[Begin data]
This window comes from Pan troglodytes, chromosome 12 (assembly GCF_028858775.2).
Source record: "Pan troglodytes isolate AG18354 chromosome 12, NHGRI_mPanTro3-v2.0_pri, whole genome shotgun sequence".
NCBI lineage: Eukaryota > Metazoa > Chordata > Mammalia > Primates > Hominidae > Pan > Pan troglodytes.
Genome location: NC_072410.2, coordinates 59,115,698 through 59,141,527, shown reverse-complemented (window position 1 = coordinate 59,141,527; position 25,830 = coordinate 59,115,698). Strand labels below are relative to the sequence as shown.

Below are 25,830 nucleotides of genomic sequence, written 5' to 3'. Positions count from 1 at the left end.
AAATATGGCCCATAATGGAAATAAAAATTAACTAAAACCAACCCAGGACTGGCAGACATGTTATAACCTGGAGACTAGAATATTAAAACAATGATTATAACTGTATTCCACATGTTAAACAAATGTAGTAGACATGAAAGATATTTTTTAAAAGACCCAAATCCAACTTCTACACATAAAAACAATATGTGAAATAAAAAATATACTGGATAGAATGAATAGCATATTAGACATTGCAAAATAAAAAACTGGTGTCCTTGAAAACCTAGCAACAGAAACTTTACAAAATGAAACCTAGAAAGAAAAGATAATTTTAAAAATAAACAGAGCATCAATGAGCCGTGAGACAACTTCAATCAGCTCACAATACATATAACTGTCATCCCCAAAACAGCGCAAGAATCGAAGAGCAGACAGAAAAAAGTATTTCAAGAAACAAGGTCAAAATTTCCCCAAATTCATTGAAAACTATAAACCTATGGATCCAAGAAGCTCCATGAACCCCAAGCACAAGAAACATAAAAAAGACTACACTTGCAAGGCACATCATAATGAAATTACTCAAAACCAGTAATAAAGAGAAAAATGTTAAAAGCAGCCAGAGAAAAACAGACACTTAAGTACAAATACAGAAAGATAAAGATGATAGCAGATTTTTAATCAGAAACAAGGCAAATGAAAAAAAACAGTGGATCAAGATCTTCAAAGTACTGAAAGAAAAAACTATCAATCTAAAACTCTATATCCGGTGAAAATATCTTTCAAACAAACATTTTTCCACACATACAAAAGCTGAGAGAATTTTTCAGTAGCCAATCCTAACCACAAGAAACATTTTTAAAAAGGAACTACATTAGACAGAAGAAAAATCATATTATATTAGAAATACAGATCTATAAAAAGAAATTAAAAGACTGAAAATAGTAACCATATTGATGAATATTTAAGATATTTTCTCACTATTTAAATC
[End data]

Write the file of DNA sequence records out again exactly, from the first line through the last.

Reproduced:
This window comes from Pan troglodytes, chromosome 12 (assembly GCF_028858775.2).
Source record: "Pan troglodytes isolate AG18354 chromosome 12, NHGRI_mPanTro3-v2.0_pri, whole genome shotgun sequence".
NCBI lineage: Eukaryota > Metazoa > Chordata > Mammalia > Primates > Hominidae > Pan > Pan troglodytes.
Genome location: NC_072410.2, coordinates 59,115,698 through 59,141,527, shown reverse-complemented (window position 1 = coordinate 59,141,527; position 25,830 = coordinate 59,115,698). Strand labels below are relative to the sequence as shown.

Below are 25,830 nucleotides of genomic sequence, written 5' to 3'. Positions count from 1 at the left end.
AAATATGGCCCATAATGGAAATAAAAATTAACTAAAACCAACCCAGGACTGGCAGACATGTTATAACCTGGAGACTAGAATATTAAAACAATGATTATAACTGTATTCCACATGTTAAACAAATGTAGTAGACATGAAAGATATTTTTTAAAAGACCCAAATCCAACTTCTACACATAAAAACAATATGTGAAATAAAAAATATACTGGATAGAATGAATAGCATATTAGACATTGCAAAATAAAAAACTGGTGTCCTTGAAAACCTAGCAACAGAAACTTTACAAAATGAAACCTAGAAAGAAAAGATAATTTTAAAAATAAACAGAGCATCAATGAGCCGTGAGACAACTTCAATCAGCTCACAATACATATAACTGTCATCCCCAAAACAGCGCAAGAATCGAAGAGCAGACAGAAAAAAGTATTTCAAGAAACAAGGTCAAAATTTCCCCAAATTCATTGAAAACTATAAACCTATGGATCCAAGAAGCTCCATGAACCCCAAGCACAAGAAACATAAAAAAGACTACACTTGCAAGGCACATCATAATGAAATTACTCAAAACCAGTAATAAAGAGAAAAATGTTAAAAGCAGCCAGAGAAAAACAGACACTTAAGTACAAATACAGAAAGATAAAGATGATAGCAGATTTTTAATCAGAAACAAGGCAAATGAAAAAAAACAGTGGATCAAGATCTTCAAAGTACTGAAAGAAAAAACTATCAATCTAAAACTCTATATCCGGTGAAAATATCTTTCAAACAAACATTTTTCCACACATACAAAAGCTGAGAGAATTTTTCAGTAGCCAATCCTAACCACAAGAAACATTTTTAAAAAGGAACTACATTAGACAGAAGAAAAATCATATTATATTAGAAATACAGATCTATAAAAAGAAATTAAAAGACTGAAAATAGTAACCATATTGATGAATATTTAAGATATTTTCTCACTATTTAAATC